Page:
28 May 2011

In Memoriam HB660 and HB602, a Vow, and a Call to Action

I have spent a few depressed days after the deaths of HB 602 and HB 660 reflecting on the truth of Will Rogers' words: "We have the best government money can buy."  We no longer have a democracy.  We have a government for corporations.  All laws in the country are crafted to benefit corporations, and ignore the citizens.

I have read several blog posts who were more able to put those feelings into words.  They inspired me to write this post.

The Problems

I don't think it's really necessary to recount the perfidy of beer and wine distributors, AB InBev and MillerCoors.  But I'm going to do it anyway.

The National Beer Wholesalers of America is currently having their employees in Congress craft what is ironically called the CARE (Community Alcohol Regulatory Effectiveness) Act.  Wrapped in a cloak of States Rights, this bill is intended to stop Internet sales of alcohol and put more power into the hands of distributors.  If you like California or Texas wine and live in Maine, for Example, you can order wine on the Internet for delivery to your home.  Under the "CARE" Act, ordering wine or beer from another state will become illegal.  It would also prohibit anyone from bring suit against the government, which would violate the Constitution.

Remember BrewMasters?  I watched the show, liked it in principle, but found it less a treatise on brewing that the Church of His Holiness Sam Caligione found it, and more of a "Ace of Cakes" type of show. And that is not a bad thing. Six episodes were produced, only five were aired. in five different time slots.  To me, it looked like Discovery was trying to kill the show.  Turns out, they were.  Anthony Bourdain, host of No Reservations, Tweeted in March that Budweiser told Discovery to cancel the show or they would pull their advertising.

This was followed by an interesting show called "How Beer Saved the World" on the Discovery Channel. This show chronicled the impact of beer on civilization in a humorous and interesting way, but appeared to be an hour long advertisement for MillerCoors, with fairly heavy handed product placement clips of Miller Lite throughout.  I'm sure AB InBev had a few choice words for Discovery after that!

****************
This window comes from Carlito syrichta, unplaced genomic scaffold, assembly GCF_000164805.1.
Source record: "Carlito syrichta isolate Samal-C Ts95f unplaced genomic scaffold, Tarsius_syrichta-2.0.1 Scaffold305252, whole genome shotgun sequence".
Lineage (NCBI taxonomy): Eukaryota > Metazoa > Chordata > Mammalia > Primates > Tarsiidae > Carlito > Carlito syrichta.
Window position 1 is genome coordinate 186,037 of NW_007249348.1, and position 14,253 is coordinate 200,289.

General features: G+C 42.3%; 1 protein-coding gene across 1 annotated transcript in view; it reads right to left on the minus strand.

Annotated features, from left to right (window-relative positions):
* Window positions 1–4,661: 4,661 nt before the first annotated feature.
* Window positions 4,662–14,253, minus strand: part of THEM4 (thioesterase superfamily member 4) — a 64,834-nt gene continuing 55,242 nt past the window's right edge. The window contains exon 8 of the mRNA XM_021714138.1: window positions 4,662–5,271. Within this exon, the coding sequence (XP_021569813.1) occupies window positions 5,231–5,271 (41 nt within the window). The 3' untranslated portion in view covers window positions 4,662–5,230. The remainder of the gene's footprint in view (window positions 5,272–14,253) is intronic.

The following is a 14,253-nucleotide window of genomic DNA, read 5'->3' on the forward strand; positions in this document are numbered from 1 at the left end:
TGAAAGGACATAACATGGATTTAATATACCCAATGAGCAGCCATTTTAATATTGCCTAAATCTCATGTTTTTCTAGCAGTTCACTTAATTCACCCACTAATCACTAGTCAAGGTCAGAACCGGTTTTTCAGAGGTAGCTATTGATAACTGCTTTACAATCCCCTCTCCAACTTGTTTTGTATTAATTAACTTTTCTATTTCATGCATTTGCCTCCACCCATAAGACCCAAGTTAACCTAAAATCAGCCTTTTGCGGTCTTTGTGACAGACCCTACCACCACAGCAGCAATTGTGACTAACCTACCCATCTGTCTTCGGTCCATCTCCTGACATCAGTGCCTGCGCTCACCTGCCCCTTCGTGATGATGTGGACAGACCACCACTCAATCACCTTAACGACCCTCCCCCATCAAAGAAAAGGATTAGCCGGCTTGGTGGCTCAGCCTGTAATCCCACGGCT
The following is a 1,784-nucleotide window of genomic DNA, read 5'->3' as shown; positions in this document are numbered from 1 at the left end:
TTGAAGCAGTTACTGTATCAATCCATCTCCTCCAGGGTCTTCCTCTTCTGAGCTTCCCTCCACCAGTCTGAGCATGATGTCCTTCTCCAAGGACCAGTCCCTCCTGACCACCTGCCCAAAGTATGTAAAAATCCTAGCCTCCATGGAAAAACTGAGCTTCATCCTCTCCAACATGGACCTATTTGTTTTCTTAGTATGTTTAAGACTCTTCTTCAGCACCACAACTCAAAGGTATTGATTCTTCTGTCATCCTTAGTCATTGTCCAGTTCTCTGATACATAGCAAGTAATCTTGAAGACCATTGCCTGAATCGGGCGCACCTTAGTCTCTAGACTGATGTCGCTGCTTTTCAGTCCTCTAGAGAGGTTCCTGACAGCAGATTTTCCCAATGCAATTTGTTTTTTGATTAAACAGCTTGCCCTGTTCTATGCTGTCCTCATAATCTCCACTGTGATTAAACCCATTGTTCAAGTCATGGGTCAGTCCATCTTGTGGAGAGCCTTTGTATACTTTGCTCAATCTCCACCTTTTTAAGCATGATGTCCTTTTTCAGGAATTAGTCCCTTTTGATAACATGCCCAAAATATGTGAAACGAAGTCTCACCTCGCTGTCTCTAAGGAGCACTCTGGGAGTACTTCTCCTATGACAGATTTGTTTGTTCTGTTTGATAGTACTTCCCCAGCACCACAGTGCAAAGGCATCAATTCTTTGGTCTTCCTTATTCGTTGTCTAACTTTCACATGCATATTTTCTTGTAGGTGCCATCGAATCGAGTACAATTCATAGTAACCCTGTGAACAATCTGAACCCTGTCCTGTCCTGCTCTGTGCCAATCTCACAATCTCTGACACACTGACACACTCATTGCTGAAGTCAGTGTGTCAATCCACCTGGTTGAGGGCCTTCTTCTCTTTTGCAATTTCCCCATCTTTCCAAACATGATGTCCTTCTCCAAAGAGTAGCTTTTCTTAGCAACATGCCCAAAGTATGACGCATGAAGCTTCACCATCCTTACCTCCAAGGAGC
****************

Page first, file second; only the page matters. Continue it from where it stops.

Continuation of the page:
Currently, AB InBev is attempting to overturn an Illinois law banning out of state breweries from self-distributing.  AB InBev does not have a brewery in Illinois but they want to buy a distributor in that state. (It probably also has something to do with their purchase of Goose Island.)  Since AB InBev has deep pockets and can buy all the votes they need, this will effectively kill independent Illinois based brewers.

Meanwhile, MillerCoors has opened a front in the Craft Beer Wars in Wisconsin, home to my beloved New Glarus.  Their corporate legislators have introduced a bill that would remove the option of a brewer to choose to self-distribute, require new distributors to have 25 accounts before they can get a license, prohibit a brewery from owning two restaurants (think BJ's or Gordon Biersch), and would prohibit a distributor from investing in a Wisconsin brewery but allow investment in an out-of-state or foreign brewery.

Here in Texas, AB InBev at first supported HB602, which would allow breweries producing under 75,000 barrels to sell a six pack of product at the conclusion of a paid tour.  The bill passed the House unanimously, and then, suddenly, AB InBev realized that they were excluded from the six pack sale.  AB InBev does not offer tours of its Houston plant (which produces 3.2 million barrels a year or 3,192,500 barrels more than the cap), but they might, perhaps, possibly, maybe, one day, be willing to want to think about doing a tour, and would be left out.  Even more galling, the Wholesale Beer Distributors of Texas would only support HB602 with the production cap.  They knew that their employees in the Senate, and the Lieutenant Governor's office, would kill the bill when AB InBev complained.  (For the record, I don't care for the cap.)

And HB660, which would have allowed brew pubs to sell beer to distributors for sale to retail accounts, never made it out of commitee. Nor did the bill that would allow distilleries like Garrison Brothers to sell bottles after tours, like you can do at Jack Daniels in Tennessee or Makers Mark in Kentucky.

As other bloggers have pointed out, there's a lot of blame to go around: Big Brewers, Distributors, Lobbyists, timid politicians, the small brewers, and us beer geeks.

Industry Solutions

OpenMarket.org suggested that it's time for Texas' alcohol producers to band together to defend their right to produce and market their products.  The wine lobby in Texas is stronger than WBDT.  They can sell at the winery, they can have a restaurant and sell to distributors, they are exempt from  booth fees at events, and can even sell their wine in dry counties.  They use the cudgel of the economic impact of Texas wine tourism, second only to Napa, California's.

What author Michelle Minton suggested is that Texas beer and spirit producers join with the Texas wine lobby to create a stronger organization to effect change in Texas' antiquated, Byzantine liquor laws.

Consumer Solutions

Beer Geeks like you and I have to do something too. We need to be vocal in our support of Texas Craft Beer. Barleyvine.com gave these suggestions:
  • Ask for Texas Craft Beer at every restaurant you dine at.  Write them letters.  Remind them that the customer is always right. Post on their Facebook page.  Talk to the manager.  Be polite and courteous. If they don't want to carry Texas Craft Beer, then vote with your wallet and eat elsewhere.